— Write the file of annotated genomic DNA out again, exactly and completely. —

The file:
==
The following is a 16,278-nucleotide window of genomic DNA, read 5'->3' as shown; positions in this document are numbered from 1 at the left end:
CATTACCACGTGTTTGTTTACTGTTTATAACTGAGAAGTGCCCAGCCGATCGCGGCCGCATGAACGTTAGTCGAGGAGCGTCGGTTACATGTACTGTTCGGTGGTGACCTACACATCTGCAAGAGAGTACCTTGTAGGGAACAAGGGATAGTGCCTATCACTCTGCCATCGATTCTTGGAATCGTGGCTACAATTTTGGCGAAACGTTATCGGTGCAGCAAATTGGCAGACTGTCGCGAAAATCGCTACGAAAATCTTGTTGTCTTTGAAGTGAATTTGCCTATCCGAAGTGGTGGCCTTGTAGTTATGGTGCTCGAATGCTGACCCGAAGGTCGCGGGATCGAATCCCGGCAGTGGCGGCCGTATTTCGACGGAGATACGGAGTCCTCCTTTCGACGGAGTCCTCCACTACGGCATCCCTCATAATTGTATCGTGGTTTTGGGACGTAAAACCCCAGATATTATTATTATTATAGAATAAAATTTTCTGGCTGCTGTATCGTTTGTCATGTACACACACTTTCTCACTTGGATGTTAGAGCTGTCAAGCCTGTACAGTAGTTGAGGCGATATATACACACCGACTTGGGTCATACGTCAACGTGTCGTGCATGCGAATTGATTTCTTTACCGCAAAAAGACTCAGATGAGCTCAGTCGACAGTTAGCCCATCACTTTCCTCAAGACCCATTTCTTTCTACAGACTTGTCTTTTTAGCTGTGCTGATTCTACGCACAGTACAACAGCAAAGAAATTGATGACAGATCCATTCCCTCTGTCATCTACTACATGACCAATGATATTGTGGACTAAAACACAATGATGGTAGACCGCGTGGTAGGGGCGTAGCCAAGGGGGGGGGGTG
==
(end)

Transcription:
The following is a 16,278-nucleotide window of genomic DNA, read 5'->3' as shown; positions in this document are numbered from 1 at the left end:
CATTACCACGTGTTTGTTTACTGTTTATAACTGAGAAGTGCCCAGCCGATCGCGGCCGCATGAACGTTAGTCGAGGAGCGTCGGTTACATGTACTGTTCGGTGGTGACCTACACATCTGCAAGAGAGTACCTTGTAGGGAACAAGGGATAGTGCCTATCACTCTGCCATCGATTCTTGGAATCGTGGCTACAATTTTGGCGAAACGTTATCGGTGCAGCAAATTGGCAGACTGTCGCGAAAATCGCTACGAAAATCTTGTTGTCTTTGAAGTGAATTTGCCTATCCGAAGTGGTGGCCTTGTAGTTATGGTGCTCGAATGCTGACCCGAAGGTCGCGGGATCGAATCCCGGCAGTGGCGGCCGTATTTCGACGGAGATACGGAGTCCTCCTTTCGACGGAGTCCTCCACTACGGCATCCCTCATAATTGTATCGTGGTTTTGGGACGTAAAACCCCAGATATTATTATTATTATAGAATAAAATTTTCTGGCTGCTGTATCGTTTGTCATGTACACACACTTTCTCACTTGGATGTTAGAGCTGTCAAGCCTGTACAGTAGTTGAGGCGATATATACACACCGACTTGGGTCATACGTCAACGTGTCGTGCATGCGAATTGATTTCTTTACCGCAAAAAGACTCAGATGAGCTCAGTCGACAGTTAGCCCATCACTTTCCTCAAGACCCATTTCTTTCTACAGACTTGTCTTTTTAGCTGTGCTGATTCTACGCACAGTACAACAGCAAAGAAATTGATGACAGATCCATTCCCTCTGTCATCTACTACATGACCAATGATATTGTGGACTAAAACACAATGATGGTAGACCGCGTGGTAGGGGCGTAGCCAAGGGGGGGGGGTG